Westword: So you moved to Manhattan from the Midwest after growing up in Idaho -- what was that like? Drastic change?
Ryan Hamilton: It was, a bit. I grew up in a tiny potato-farming community, and now I live in Manhattan. And it is a very drastic change. It took me a while to get used to it, but I really like it. The isolation can be tough in Idaho, but I do miss the outdoors. There's enough in New York, but it's not right out your door like it is where I grew up. And I miss seeing the sunsets -- it's not super funny, but it is true.
Did you start your comedy career before you moved to New York, or did you move to New York to start your career?
I was a full-time comedian by the time I moved to New York City; I didn't pick up a backpack in Idaho and hitchhike to New York City with dreams of grandeur, as romantic as that might have been.
My interest in comedy started really young; I just always loved watching it. I didn't think it was a career until much later, when I was out of college. I lost my job at an advertising agency, we lost some clients and I got laid off, and I was doing comedy for fun while I was looking for another job. I started to take some terrible one-nighter comedy work that was available to me because I was free and people canceled. I started doing more and more of that, and then I just never found another job.
Have you found it difficult to work in a competitive environment like New York with your "cleaner" reputation?
Comics are very much accepting of anything that's funny, so it doesn't really matter. The "clean" and other types of labels seem to come from places outside of comedy. I haven't found it difficult at all, really, in New York. There are some times when I might feel like I might not be as brutally honest as some people, but that's me, that's not other comics putting it on me. But mostly, it's respected, I think. Anything that's funny and original and unique is respected, and often I have comics say to me that they're really impressed I can do that without being dirty. That's more common than anything.
It was never a conscious choice, really; it just seemed to be kind of what I was naturally drawn to, and I was naturally that way. And I think that's the point of comedy: Be who you are on stage and let that come through.
Do you find it opens up your inspiration for what to talk about instead of focusing on things like dating and the differences between the sexes?
Oddly enough, I do still talk about dating a lot -- I think a lot of comics do, a lot of comics are single and struggling with relationships. If you do a show with ten comics, you get up on stage and say, "I'm single," and it seems so repetitive.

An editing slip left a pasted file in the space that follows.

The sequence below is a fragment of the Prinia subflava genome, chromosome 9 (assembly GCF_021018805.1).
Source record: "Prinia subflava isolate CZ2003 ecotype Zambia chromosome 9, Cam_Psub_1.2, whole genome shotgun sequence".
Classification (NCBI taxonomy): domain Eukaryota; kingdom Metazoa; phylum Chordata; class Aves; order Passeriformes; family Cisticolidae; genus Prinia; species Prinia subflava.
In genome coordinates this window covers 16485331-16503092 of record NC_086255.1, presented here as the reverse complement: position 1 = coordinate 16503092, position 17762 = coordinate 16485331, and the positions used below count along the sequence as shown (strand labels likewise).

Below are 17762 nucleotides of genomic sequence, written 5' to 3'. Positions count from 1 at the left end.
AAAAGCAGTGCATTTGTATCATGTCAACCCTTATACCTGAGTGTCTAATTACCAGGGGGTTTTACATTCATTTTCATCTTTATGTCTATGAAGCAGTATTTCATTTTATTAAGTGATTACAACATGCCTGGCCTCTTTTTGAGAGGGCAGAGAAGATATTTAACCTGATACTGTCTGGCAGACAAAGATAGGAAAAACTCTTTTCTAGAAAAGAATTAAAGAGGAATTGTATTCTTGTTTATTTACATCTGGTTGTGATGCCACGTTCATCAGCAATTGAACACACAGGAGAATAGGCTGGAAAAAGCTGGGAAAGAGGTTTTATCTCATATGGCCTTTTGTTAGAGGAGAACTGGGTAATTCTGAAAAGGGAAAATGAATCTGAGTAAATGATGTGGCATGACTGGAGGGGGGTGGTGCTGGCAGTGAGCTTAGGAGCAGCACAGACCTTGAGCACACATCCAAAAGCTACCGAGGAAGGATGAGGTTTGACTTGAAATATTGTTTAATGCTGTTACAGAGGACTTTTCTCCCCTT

But weirdly, other patterns, too, come out. Like, I'll often have people come up after shows and say, "You have a lot of transportation-related jokes." I have a lot of jokes about moving from one place to another and how you get there -- and it's not intentional, it's very strange and it just kind of happened that way. My stuff just generally comes from anything that's happened in my life, and it's generally an observational experience that I feel stands out for me, and it clicks. It's just something that I think is odd enough and interesting enough that other people will perk up. And my slant or angle to it is interesting enough that I can work on it.
It's just a lot of happenstance, really. I wish there was more discipline behind it, but for me it just seems to be like, what happened to me this week or how do I feel about this part of my life right now? I will say when I take a real disciplined approach, it is productive, but it just doesn't seem to happen as often for me. I don't know if it's my schedule or what. Everybody's so different in their process.
Can you tell us about your experience on Last Comic Standing?
I was a semi-finalist twice on two different seasons. I probably had six or seven or eight episodes in total. I will say that I've done many competitions for some reason, and I don't think any comic gets too excited about the competitive aspect of performing. I've never really been drawn to the competition, but that's where the opportunities would come from, so I'd do them.
That show was good to me, it was beneficial and helpful, and I was portrayed in a way that I felt was fair. It was fine for me. It's a good way to sell comedy, but the competition aspect is hard. Comedy is so subjective that it's very difficult to put that kind of layer over comedy. But people seem to enjoy watching and consuming it that way. I considered doing it again, even. And I know a lot of my friends who got great things out of it. It's good for comedy in general -- any interest in comedy is good.